"The Little Bits was something I really pushed because not only does it teach problem solving, it teaches teamwork, it's hands on. Creativity is used, so your using everything we promote within STREAM," said Rebecca Roussev, tech integration specialist.
Kraus credits Roussev with spearheading the project. She was hired last year to teach the students and the teachers as well.
"I rely on her to drive what she feels we need in order to give our kids the best education for 21st-century learning, 21st-century careers, and even beyond," Kraus said.
Critical thinking, collaboration, communication and creativity are the skills that make up 21st-century learning. The teaching method has gone from lessons written down, to self-guided discovery. Kids have taken apart old computers to learn how they work.
"It's not just learning how to write a paper or how to point your mouse on the right point on the computer screen," said Roussev. "It's the intricacies of everything that these kids need to know to do well, not just here but in high school and college and beyond."
Roussev has chosen some students to work as interns, maintaining and cleaning the equipment, and making sure everything is charged and properly put away. The students stay afterschool and can use that time to further explore the tools.
One student stayed late trying to figure why a Samsung tablet wasn't working on a droid he built. He finally figured it out after two and a half hours
"The joy I saw in his eyes was better than any Christmas present," said Roussev.
Drawbacks to big tech include having to update software regularly and worry about the wear on the devices.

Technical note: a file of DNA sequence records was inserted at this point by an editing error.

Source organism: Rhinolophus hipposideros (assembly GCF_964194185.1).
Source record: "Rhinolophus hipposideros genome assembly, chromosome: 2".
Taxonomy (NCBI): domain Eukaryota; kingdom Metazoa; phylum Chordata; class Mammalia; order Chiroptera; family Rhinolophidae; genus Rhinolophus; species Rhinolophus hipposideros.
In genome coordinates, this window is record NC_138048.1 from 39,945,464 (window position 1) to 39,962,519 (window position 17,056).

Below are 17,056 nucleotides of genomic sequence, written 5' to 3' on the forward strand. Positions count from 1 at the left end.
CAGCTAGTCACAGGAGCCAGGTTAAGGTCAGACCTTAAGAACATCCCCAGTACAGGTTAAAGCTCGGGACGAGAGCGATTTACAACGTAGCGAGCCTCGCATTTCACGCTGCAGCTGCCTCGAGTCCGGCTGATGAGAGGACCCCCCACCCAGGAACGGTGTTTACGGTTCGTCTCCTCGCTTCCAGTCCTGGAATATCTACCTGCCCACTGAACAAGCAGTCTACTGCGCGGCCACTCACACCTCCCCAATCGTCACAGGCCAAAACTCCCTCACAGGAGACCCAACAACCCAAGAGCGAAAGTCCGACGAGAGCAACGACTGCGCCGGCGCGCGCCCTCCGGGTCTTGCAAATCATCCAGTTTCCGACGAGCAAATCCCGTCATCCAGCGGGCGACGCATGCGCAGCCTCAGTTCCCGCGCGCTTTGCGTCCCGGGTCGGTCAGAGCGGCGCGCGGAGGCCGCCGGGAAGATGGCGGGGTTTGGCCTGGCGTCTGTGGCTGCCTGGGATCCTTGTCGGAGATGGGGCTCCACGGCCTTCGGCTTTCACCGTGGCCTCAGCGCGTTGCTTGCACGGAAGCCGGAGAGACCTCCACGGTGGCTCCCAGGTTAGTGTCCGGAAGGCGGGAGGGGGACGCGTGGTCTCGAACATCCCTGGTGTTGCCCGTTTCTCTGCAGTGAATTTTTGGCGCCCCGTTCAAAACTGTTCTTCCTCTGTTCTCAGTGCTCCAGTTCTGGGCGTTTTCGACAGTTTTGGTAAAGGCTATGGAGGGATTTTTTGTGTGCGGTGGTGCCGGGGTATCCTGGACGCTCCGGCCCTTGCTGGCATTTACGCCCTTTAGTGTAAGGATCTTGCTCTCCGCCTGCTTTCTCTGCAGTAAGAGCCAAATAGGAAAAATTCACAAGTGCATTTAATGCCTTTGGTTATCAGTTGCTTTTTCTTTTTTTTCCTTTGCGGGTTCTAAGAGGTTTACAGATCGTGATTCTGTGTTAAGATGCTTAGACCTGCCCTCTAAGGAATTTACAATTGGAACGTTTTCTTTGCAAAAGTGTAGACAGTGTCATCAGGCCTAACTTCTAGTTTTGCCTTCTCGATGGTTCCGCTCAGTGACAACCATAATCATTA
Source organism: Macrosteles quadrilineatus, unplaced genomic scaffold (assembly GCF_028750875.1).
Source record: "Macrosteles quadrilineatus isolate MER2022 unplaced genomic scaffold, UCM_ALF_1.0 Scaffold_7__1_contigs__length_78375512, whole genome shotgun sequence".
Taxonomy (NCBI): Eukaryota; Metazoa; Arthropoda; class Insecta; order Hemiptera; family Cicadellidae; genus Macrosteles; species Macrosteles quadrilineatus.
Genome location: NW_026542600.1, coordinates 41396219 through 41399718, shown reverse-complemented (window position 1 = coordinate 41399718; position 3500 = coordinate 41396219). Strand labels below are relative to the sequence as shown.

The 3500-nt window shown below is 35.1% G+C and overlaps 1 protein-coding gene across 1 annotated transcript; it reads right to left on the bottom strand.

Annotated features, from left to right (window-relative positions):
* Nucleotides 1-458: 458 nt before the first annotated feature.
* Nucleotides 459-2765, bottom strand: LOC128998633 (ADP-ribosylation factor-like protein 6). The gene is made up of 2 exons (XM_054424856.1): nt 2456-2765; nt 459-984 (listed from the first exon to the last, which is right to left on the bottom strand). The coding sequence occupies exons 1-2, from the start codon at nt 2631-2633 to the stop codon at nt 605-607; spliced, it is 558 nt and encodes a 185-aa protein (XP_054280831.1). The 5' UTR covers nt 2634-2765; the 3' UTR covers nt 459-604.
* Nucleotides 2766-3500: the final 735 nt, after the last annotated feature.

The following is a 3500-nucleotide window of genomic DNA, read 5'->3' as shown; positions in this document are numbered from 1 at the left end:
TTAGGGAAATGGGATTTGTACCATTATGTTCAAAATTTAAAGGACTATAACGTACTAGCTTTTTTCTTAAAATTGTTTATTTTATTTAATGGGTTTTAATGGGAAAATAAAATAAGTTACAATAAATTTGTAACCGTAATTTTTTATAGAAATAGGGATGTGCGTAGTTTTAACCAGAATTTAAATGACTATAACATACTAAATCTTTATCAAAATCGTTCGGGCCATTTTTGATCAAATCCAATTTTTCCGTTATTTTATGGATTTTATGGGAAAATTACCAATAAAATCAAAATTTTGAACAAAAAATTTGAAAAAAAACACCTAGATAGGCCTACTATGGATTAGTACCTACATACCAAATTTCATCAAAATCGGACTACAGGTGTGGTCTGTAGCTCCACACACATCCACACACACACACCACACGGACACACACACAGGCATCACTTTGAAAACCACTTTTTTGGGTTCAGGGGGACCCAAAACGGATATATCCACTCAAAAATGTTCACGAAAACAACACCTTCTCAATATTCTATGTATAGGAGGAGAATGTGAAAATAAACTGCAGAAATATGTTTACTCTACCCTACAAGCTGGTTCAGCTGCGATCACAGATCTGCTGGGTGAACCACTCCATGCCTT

"You want to be mindful of what devices and things that you do chose that can be adapted, reused," said Roussev.
Roussev took a poll to find out what kind of tech the kids used at home. It quickly became apparent that a "digital divide" existed. A digital divide refers to the lack of computers and internet services that millions of low-income Americans face each day. At OLV Elementary, almost 80 percent of enrolled students, fall within this divide, which hinders their ability to successfully research homework and projects.
"Our school is definitely low socio-economic backgrounds and there was a huge digital divide. Meaning that the ratio of what kids should be learning, they're probably not getting that at home because they don't have the devices. They don't even have the capabilities to even accessing the internet to look up simple questions that could help them solve," explained Kraus.
OLV Elementary introduced STREAM (science, technology, religion, engineering, the arts, and mathematics) into its curriculum in 2016, utilizing its existing computer lab for technology and engineering. They are working with ED Tech to bring more computers to the school this year.
Ed Tech is a non-profit that helps schools answer questions about any forms of technology. Helps pick the right tech. also helps secure more laptops. They get donations of old computers from large corporations. "Ed Tech has been a great support for us because of the growth of what we wanted to have," said Roussev.